25 April 2007

Speaking of Mrs. Hagler

Yesterday we celebrated Libby Choate on the occasion of her early entry into the perfection of our faithful King. I would like to say more about all this later, but suffice it to say now that we remembered her wit and melancholy with glad tears, and we honored her affection for music with some fine tunes indeed: the Nicholls women started with "Great is Thy Faithfulness" and Lin Norman closed with a capella "Amazing Grace" featuring beautiful gospel rolls and rhythms. April commented afterwards, "If anyone doubted Lin could sing before. . . ." Indeed.

Though I have hardly played at all over the past year, I broke out the violin for "Come, Thou Fount of Every Blessing," which Libby requested long ago. With Myles on voice and guitar, it seems we did reasonably enough, and I am grateful for the grace that made it so. But apparently there was some dissension from the pews. Specifically, the pew hosting Mrs. Joy Hagler.

Libby was a faithful participant in the church's widow ministry, which enjoyed a particularly high swing when I was in college. During that time, Libby and I, along with Mandy Yeager and April Callaway (as they were then known), cleaned Mrs. Hagler's home bimonthly under the able leadership of Jenny Weimer (also as she was then known).

We all had our stations, and Mrs. Joy informed us when we failed to clean them well. The learning curve was steep, and she swatted at you with her cane if she wanted you to attend better to your duties. The shag carpet was always my favorite: vacuum, then take the "carpet rake" out to lift the flattened lines. But she was generous, and we learned lots there . . . about cleaning and about ministry too. I highly recommend regularly cleaning a widow's house for rigorous spiritual formation.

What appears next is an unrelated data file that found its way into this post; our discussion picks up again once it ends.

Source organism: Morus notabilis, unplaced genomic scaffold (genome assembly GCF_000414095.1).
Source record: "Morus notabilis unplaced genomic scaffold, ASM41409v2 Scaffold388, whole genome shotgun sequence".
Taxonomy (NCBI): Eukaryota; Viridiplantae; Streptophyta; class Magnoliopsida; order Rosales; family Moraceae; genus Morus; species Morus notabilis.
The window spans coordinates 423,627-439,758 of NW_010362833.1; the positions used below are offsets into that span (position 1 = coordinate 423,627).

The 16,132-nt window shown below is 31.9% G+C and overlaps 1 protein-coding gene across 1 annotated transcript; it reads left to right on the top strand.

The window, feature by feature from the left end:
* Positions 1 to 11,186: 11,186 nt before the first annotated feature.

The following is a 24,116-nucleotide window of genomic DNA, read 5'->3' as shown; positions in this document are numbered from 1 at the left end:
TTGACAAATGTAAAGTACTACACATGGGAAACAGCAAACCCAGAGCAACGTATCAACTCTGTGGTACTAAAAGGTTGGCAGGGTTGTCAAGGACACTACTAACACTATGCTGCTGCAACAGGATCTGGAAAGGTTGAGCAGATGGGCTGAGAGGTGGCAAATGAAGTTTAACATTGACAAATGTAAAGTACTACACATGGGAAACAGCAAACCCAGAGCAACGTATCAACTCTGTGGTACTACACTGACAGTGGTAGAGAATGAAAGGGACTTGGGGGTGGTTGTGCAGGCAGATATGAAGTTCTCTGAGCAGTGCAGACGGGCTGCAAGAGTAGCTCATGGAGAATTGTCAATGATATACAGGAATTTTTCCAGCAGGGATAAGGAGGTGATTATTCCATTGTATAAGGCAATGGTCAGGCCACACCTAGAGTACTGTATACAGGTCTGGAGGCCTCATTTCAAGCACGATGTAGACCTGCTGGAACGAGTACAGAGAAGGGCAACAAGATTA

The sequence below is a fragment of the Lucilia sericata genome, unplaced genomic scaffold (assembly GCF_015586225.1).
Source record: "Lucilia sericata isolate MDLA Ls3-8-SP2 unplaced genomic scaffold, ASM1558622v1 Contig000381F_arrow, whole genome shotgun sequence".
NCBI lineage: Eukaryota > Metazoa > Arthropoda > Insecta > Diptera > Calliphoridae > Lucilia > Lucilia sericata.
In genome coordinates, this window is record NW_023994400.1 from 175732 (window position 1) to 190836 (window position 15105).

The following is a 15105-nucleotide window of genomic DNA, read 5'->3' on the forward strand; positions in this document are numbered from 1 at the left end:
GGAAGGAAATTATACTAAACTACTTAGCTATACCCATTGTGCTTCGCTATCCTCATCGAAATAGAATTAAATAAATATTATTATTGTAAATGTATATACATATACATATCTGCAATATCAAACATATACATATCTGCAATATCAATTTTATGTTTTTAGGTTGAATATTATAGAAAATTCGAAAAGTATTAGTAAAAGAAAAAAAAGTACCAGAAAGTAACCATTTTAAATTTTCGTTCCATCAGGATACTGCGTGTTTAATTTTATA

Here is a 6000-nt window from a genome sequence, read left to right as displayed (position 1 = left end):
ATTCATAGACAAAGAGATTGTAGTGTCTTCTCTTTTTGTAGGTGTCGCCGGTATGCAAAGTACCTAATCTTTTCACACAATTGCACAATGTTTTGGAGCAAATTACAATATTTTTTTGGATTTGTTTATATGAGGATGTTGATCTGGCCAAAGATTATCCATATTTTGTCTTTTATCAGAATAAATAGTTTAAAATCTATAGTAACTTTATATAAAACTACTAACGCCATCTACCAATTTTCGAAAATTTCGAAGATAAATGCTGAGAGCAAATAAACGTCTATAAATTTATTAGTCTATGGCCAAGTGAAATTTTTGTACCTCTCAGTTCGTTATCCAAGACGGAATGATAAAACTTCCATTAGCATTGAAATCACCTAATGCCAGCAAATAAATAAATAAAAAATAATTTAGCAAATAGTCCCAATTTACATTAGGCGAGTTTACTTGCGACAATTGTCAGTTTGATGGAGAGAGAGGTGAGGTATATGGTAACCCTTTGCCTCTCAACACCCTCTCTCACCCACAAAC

But if you have asthma, be careful what widow you choose. Mrs. Joy is now 86 and she has smoked vigorously since well before her 20th birthday, so the woman has a terrifically scratchy voice. A lover of art and exotic things, she has interesting nicknacks all over her house, and a wonderful record collection too. She has a certain beauty about her too: Mrs. Joy liked to take out her photo albums and remind us that she won a contest (in Las Vegas, I think) with her long, shapely legs when she was young.

So here's the picture you need: a 60-year cigarette expert, long white hair in a ponytail, bright and beautiful big eyes, spunky mind and smile. She doesn't go many places, but she came to Libby's memorial service yesterday, and that should tell you something . . . about Libby and Mrs. Joy.

But get on with it, you beg. The point is that after the service, she commented on my part: "You sure have gone a long way since I heard you last," she began, and I said "Yes, ma'am?" still unsure about whether she meant this as a compliment or complaint. "But you still sounded good," she finished, with down-turned eyes that meant to convey a little shame.

So I chuckled a bit and repeated, "Well, yes ma'am." Oh my, got to love Mrs. Joy. She does tell it like it is.


Denny Burk said...

It's the day after the funeral, and I'm sad to say that your blog is the first word I've gotten that Libby passed away. I wish I could have been there. I wanted to come.

Lin said...

well i thought you & myles did GREAT!

it was a very sweet service. after what jeff said, i don't think i'll ever be able to go to sonic without thinking of libby :)

Jen Strange said...

Well, I hardly know what to say, Denny. I'm certainly sorry that this was your first notice. Like Lindsey said, the service was indeed very sweet. Jeff's words were just right. Just right.

And I feel the same about Sonic--what Jeff said gave me a taste for it, so Micah and I went for some honorary sodas there after the service. Never again without thoughts of our friend.

Anonymous said...

What did Jeff say about Sonic that make you think of Libby? Remember, I couldn't be there!!!
:) Holly